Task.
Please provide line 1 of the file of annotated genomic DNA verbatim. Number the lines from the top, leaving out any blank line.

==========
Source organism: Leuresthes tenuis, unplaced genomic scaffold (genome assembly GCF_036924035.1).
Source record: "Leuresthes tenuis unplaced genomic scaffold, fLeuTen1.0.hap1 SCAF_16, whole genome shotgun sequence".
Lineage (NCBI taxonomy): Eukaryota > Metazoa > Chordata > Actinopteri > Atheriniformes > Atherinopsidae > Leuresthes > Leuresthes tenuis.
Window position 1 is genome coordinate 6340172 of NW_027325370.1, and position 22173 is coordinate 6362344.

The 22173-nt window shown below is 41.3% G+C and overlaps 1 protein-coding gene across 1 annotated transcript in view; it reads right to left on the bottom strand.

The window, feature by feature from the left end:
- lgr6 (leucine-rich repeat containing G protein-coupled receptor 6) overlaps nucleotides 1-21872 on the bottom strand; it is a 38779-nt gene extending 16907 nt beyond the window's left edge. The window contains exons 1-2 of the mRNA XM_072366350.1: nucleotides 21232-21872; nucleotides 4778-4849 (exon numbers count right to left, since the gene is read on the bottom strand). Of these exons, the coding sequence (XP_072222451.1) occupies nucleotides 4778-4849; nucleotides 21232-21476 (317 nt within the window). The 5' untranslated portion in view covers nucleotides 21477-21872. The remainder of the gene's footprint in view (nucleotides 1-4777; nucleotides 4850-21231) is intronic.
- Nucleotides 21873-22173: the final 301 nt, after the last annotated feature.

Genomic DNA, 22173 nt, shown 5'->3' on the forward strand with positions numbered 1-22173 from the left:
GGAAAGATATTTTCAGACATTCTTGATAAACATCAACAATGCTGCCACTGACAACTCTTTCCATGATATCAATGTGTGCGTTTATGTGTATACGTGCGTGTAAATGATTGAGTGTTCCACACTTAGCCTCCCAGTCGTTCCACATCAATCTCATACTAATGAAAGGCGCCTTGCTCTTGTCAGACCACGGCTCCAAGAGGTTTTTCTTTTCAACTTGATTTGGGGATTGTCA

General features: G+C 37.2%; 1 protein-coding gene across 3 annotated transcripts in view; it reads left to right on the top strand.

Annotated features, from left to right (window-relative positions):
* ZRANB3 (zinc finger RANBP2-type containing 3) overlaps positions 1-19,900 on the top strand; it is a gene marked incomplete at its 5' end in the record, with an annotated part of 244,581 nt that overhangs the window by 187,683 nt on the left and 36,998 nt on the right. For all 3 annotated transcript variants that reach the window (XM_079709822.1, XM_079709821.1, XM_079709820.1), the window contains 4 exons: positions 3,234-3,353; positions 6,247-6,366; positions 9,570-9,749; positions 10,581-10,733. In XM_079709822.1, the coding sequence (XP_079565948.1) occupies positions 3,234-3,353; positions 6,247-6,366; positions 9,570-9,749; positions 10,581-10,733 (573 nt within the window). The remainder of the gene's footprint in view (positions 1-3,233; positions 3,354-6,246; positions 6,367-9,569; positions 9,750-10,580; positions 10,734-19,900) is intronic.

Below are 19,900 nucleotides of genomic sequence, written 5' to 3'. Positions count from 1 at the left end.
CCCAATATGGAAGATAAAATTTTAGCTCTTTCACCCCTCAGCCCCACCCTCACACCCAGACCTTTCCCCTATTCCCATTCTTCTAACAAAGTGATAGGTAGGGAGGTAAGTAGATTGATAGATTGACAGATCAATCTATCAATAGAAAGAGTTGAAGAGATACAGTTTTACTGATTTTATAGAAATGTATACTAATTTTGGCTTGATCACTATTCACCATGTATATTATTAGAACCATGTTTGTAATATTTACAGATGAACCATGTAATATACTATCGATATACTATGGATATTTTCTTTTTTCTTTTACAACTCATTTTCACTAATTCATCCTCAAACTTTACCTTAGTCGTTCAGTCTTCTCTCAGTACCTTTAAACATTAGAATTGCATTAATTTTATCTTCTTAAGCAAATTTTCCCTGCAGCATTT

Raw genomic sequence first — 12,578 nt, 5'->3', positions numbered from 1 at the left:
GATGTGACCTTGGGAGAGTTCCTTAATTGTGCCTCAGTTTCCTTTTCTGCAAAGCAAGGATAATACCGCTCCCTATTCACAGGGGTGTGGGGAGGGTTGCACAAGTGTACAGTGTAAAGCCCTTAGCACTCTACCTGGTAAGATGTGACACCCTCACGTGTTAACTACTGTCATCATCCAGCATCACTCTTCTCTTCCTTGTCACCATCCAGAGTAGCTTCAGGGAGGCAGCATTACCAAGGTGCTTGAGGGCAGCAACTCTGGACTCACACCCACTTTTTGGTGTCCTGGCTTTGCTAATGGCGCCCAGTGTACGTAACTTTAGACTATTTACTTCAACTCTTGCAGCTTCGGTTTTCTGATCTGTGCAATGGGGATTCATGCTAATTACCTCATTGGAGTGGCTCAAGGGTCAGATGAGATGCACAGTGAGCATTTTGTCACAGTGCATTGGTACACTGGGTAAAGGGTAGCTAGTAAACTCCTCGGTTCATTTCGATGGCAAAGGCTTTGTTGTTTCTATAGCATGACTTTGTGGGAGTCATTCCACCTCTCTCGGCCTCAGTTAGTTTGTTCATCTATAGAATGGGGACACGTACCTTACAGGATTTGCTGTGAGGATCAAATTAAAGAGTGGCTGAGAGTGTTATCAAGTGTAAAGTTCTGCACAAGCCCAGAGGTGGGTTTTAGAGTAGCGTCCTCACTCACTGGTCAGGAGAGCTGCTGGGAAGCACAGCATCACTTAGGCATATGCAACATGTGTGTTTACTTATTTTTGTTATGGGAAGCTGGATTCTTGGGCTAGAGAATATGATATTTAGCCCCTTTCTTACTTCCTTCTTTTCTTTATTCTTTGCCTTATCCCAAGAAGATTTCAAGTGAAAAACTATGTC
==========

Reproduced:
Source organism: Leuresthes tenuis, unplaced genomic scaffold (genome assembly GCF_036924035.1).